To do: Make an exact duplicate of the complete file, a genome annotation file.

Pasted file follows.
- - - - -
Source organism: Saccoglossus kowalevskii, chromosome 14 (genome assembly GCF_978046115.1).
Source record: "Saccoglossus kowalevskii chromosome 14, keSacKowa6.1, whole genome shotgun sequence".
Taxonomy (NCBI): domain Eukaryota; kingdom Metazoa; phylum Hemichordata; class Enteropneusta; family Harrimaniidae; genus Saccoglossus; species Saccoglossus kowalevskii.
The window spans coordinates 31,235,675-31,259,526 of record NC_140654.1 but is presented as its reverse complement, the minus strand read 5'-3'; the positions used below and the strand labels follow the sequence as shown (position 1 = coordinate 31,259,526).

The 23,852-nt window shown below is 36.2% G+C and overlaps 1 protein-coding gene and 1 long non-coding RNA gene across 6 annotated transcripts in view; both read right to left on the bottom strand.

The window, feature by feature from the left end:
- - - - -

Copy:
Source organism: Saccoglossus kowalevskii, chromosome 14 (genome assembly GCF_978046115.1).
Source record: "Saccoglossus kowalevskii chromosome 14, keSacKowa6.1, whole genome shotgun sequence".
Taxonomy (NCBI): domain Eukaryota; kingdom Metazoa; phylum Hemichordata; class Enteropneusta; family Harrimaniidae; genus Saccoglossus; species Saccoglossus kowalevskii.
The window spans coordinates 31,235,675-31,259,526 of record NC_140654.1 but is presented as its reverse complement, the minus strand read 5'-3'; the positions used below and the strand labels follow the sequence as shown (position 1 = coordinate 31,259,526).

The 23,852-nt window shown below is 36.2% G+C and overlaps 1 protein-coding gene and 1 long non-coding RNA gene across 6 annotated transcripts in view; both read right to left on the bottom strand.

The window, feature by feature from the left end: